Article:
Orenda Fink – Holy Holy

This is the last in a long line of slow songs, but, unlike the tracks that came before, the stately pace of ‘Holy Holy’ lends it an appropriately reverent air. The slow-picked arpeggios and soft bass call to mind the celestial grandeur of Sigur Ros, a comparison that pays off in the chorus’s two transcendent chimes. This is mana from heaven for music supervisors everywhere: it possesses a quiet certainty that hints at deeper, more spiritual things without being tactless or blunt, and does so with rare beauty.

Ex Hex – Don’t Wanna Lose

Really, I could’ve picked any track from Ex Hex’s Rips, a cracking album that was one of my favourites from last year. It’s throwback garage rock without all the bullshit pretension, a straight-up ’70s mash-note played and sung with the charisma to pull it off. It’s loose, unflashy and charming as hell. ‘Don’t Wanna Lose’ stands out for the dirty riffing of the chorus, but just play the album through in full.

Pre-emptive Retrospective #2: ‘New’ Music

Best of the Ladyist (so far)

That title is a little misleading. This isn’t a contract-fulfilling compilation of my Greatest Hits, or a clip-show in lieu of a new episode. Instead, it’s a quick catalogue of some of the most interesting, challenging and delightful things that I’ve come across as part of the Ladyist.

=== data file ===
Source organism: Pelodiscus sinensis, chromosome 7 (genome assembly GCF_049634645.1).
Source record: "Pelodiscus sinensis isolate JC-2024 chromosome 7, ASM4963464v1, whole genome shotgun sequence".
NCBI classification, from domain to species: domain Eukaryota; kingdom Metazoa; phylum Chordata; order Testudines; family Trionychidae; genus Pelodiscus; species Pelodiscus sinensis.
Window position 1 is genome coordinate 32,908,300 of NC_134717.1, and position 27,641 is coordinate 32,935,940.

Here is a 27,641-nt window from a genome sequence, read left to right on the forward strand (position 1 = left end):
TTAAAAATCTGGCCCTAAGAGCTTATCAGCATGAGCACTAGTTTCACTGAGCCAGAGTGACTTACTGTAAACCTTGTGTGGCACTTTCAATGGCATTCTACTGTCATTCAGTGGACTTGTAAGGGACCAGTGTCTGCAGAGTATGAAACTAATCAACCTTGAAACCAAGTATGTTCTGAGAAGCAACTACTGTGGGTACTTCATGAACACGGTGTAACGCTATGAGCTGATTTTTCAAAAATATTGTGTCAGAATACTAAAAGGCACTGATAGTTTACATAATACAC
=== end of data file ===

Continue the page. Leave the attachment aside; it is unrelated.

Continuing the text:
Best Album: Are We There by Sharon Van Etten

Sharon’s previous album, 2012’s Tramp, hadn’t made as much of an impact on me as I’d hoped, so I almost passed Are We There by. If it weren’t for the limitations of the Ladyist, I probably would have completely overlooked it, and that would’ve been my own loss. I clicked with Are We There instantly; ‘Afraid of Nothing’ is a staggering opener, fragile and determined at the same time. The opening piano gives me chills just remembering it, but Sharon’s voice is what sets her apart. In a song so defined by fear, and her strength in the face of it, the way her voice quivers and cracks but does not break speaks to her incredible resolve. It’s an incredibly emotive album that plenty of people will mistake for depressing, given its sombre tone, but Are We There is stronger than it seems.